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    Ito Hirobumi was the son of a farmer. He was adopted into the Ito family of the Choshu domain (Jansen 389). He was promoted to the rank of samurai in 1863 (Jansen 390). He spoke English and was part of the Iwakura embassy to England (Jansen 390). When he left for England he sympathized with the "SONNO JOI" movement, but once in England he saw the technical superiority they possessed and it changed his view about opening the country. Once back in Japan he joined and assisted the Satsuma-Choshu alliance. He became home minister after Okubo's assassination. Later he was assigned by imperial rescript to study foreign the governments of other countries in order to establish a parliamentary government in Japan (Jansen 390). As chairman of the Constitutional Committee he was the primary writer of Japan's first constitution and became its first prime minister in 1885; a post he held four different times (Ito).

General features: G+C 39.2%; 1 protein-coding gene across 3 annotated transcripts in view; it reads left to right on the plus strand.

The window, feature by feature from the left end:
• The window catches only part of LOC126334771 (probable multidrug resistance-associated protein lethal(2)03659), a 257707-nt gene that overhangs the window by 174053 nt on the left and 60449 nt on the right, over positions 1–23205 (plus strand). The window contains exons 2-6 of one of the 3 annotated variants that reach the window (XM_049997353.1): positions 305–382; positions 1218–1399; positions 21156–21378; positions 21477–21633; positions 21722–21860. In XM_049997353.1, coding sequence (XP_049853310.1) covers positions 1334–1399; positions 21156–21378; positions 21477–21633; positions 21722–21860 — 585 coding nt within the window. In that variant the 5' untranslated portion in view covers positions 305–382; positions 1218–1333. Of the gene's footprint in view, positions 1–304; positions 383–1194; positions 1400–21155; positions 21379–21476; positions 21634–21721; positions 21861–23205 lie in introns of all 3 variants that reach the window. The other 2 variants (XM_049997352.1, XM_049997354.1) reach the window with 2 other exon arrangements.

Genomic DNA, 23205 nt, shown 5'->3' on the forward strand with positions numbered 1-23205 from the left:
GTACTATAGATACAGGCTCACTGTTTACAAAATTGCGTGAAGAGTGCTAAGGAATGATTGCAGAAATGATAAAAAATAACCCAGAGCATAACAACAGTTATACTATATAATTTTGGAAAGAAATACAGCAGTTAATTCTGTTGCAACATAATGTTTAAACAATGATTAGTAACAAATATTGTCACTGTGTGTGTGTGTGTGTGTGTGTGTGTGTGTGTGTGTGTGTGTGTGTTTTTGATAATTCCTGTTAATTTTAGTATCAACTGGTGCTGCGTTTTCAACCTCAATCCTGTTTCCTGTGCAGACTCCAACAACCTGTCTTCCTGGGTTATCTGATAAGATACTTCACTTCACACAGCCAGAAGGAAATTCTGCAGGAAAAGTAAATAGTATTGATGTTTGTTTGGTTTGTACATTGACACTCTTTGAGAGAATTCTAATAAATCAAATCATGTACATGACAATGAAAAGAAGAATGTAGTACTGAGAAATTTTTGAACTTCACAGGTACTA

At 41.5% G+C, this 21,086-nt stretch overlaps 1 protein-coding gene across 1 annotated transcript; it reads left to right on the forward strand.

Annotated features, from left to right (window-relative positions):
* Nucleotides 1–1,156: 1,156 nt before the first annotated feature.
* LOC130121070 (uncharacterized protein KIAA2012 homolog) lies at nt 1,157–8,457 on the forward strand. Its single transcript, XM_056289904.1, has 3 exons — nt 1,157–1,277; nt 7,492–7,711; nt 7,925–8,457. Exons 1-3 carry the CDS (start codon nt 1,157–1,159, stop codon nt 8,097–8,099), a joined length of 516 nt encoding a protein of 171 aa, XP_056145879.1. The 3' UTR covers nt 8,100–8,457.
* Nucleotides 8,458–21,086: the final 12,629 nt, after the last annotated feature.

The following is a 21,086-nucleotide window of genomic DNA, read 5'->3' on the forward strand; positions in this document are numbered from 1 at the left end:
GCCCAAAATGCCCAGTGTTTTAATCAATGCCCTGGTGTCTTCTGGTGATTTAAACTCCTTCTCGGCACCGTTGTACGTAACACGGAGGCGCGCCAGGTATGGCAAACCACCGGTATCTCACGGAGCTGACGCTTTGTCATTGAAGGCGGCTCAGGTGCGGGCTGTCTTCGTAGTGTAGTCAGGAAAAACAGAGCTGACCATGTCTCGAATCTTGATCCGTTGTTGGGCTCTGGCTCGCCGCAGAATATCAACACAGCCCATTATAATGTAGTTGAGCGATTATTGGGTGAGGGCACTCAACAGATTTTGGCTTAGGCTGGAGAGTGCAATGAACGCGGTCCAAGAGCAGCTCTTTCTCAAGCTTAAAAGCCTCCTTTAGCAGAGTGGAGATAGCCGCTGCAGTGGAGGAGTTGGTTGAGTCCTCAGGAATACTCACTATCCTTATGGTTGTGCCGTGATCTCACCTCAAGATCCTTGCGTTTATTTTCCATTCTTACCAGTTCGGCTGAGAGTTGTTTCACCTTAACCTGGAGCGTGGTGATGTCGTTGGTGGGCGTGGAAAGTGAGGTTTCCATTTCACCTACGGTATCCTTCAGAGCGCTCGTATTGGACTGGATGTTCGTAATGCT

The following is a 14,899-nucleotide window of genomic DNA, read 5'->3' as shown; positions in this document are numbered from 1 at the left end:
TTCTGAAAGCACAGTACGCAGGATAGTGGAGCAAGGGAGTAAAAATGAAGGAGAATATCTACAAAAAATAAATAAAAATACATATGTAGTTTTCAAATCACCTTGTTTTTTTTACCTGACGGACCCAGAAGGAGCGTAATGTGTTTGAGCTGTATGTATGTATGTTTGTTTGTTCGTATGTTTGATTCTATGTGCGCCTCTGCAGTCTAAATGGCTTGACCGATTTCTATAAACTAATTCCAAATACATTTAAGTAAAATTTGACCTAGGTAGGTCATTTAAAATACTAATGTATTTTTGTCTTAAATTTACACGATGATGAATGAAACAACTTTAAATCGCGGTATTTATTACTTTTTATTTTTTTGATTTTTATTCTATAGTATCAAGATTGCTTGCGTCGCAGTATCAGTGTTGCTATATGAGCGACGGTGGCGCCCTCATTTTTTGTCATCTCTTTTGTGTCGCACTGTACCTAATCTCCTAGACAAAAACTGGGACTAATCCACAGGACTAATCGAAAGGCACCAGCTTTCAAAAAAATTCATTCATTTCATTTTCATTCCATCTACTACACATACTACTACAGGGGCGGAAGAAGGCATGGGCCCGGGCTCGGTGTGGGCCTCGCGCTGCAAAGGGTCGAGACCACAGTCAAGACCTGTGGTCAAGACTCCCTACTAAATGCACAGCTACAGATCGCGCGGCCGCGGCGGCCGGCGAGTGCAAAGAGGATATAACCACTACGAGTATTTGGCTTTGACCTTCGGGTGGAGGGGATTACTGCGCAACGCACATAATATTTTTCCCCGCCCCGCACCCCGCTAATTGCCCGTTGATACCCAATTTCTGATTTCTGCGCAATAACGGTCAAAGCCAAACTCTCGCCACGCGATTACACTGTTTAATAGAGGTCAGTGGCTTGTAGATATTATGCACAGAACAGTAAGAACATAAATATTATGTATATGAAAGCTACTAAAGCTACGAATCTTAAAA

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    Kido Takayoshi was born into the samurai household of Wada Masakage the Choshu domain's physician (Kido). At the age of seven he was adopted by the Katsura, a higher-ranking samurai family, and until 1865 he was called Katsura Kogoro (Kido). Through his adoption he had high social status and was afforded opportunities to attend great literary and military schools. He was a great leader to lower ranking samurai and acted as liaison with the regular domain high officials as well (Kido). The shogun became suspicious of his actions and sent him back to Kyoto in 1862. In Kyoto he joined the "SONNO JOI" movement. He was involved in the failed attempt to capture the palace in the HAMAGURI GOMON INCIDENT and went into hiding afterward. Kido along with Takasugi Shinsaku, another low ranking samurai of the Choshu domain, later used military units made up of samurai and farmers known as "shotai" to defeat the Tokugawa forces in 1865-66 (Kido, Takasugi). He was encouraged by Sakamoto Ryoma to form an alliance with Saigo Takamori and Okubo Toshimichi both of Satsuma (Kido). He was involved in drafting the Charter Oath, which was a statement of the new government's principles (Kido). He was also part of the Iwakura embassy to England (Kido).